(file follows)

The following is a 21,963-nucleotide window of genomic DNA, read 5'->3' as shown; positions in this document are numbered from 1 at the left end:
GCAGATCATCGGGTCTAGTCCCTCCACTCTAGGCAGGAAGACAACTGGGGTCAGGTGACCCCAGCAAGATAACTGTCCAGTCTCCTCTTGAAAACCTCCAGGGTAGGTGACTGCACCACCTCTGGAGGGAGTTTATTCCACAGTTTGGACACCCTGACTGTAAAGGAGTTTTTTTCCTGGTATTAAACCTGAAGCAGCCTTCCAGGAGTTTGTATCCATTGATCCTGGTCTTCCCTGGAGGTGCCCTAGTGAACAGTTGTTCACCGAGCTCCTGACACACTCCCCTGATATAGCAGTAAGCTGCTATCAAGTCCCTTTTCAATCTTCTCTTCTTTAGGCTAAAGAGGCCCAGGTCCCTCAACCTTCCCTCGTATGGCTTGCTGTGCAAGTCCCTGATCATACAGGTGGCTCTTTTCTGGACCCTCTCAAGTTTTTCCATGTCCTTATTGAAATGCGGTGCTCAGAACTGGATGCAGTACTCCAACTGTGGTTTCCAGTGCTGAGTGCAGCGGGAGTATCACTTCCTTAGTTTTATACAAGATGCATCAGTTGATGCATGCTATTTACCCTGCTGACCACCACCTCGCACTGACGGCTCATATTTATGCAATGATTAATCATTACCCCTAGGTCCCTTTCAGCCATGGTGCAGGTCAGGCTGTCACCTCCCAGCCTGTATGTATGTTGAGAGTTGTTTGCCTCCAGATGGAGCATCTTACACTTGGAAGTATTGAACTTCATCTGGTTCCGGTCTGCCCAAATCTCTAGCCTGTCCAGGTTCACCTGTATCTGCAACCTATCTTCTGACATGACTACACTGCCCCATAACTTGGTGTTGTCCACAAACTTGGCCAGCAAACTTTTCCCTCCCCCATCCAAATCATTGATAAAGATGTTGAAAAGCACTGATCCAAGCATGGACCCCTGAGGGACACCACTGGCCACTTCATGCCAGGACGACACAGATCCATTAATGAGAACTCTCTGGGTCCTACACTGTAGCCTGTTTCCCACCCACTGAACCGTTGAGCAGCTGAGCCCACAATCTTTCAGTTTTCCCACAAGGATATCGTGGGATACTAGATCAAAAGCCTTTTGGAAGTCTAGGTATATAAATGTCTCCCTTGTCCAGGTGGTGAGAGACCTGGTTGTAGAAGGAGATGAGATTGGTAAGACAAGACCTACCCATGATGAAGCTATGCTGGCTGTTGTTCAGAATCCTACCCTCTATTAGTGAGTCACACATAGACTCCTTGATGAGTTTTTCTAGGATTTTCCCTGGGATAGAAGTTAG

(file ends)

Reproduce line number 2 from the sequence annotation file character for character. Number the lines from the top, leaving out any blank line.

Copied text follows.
GCAGATCATCGGGTCTAGTCCCTCCACTCTAGGCAGGAAGACAACTGGGGTCAGGTGACCCCAGCAAGATAACTGTCCAGTCTCCTCTTGAAAACCTCCAGGGTAGGTGACTGCACCACCTCTGGAGGGAGTTTATTCCACAGTTTGGACACCCTGACTGTAAAGGAGTTTTTTTCCTGGTATTAAACCTGAAGCAGCCTTCCAGGAGTTTGTATCCATTGATCCTGGTCTTCCCTGGAGGTGCCCTAGTGAACAGTTGTTCACCGAGCTCCTGACACACTCCCCTGATATAGCAGTAAGCTGCTATCAAGTCCCTTTTCAATCTTCTCTTCTTTAGGCTAAAGAGGCCCAGGTCCCTCAACCTTCCCTCGTATGGCTTGCTGTGCAAGTCCCTGATCATACAGGTGGCTCTTTTCTGGACCCTCTCAAGTTTTTCCATGTCCTTATTGAAATGCGGTGCTCAGAACTGGATGCAGTACTCCAACTGTGGTTTCCAGTGCTGAGTGCAGCGGGAGTATCACTTCCTTAGTTTTATACAAGATGCATCAGTTGATGCATGCTATTTACCCTGCTGACCACCACCTCGCACTGACGGCTCATATTTATGCAATGATTAATCATTACCCCTAGGTCCCTTTCAGCCATGGTGCAGGTCAGGCTGTCACCTCCCAGCCTGTATGTATGTTGAGAGTTGTTTGCCTCCAGATGGAGCATCTTACACTTGGAAGTATTGAACTTCATCTGGTTCCGGTCTGCCCAAATCTCTAGCCTGTCCAGGTTCACCTGTATCTGCAACCTATCTTCTGACATGACTACACTGCCCCATAACTTGGTGTTGTCCACAAACTTGGCCAGCAAACTTTTCCCTCCCCCATCCAAATCATTGATAAAGATGTTGAAAAGCACTGATCCAAGCATGGACCCCTGAGGGACACCACTGGCCACTTCATGCCAGGACGACACAGATCCATTAATGAGAACTCTCTGGGTCCTACACTGTAGCCTGTTTCCCACCCACTGAACCGTTGAGCAGCTGAGCCCACAATCTTTCAGTTTTCCCACAAGGATATCGTGGGATACTAGATCAAAAGCCTTTTGGAAGTCTAGGTATATAAATGTCTCCCTTGTCCAGGTGGTGAGAGACCTGGTTGTAGAAGGAGATGAGATTGGTAAGACAAGACCTACCCATGATGAAGCTATGCTGGCTGTTGTTCAGAATCCTACCCTCTATTAGTGAGTCACACATAGACTCCTTGATGAGTTTTTCTAGGATTTTCCCTGGGATAGAAGTTAG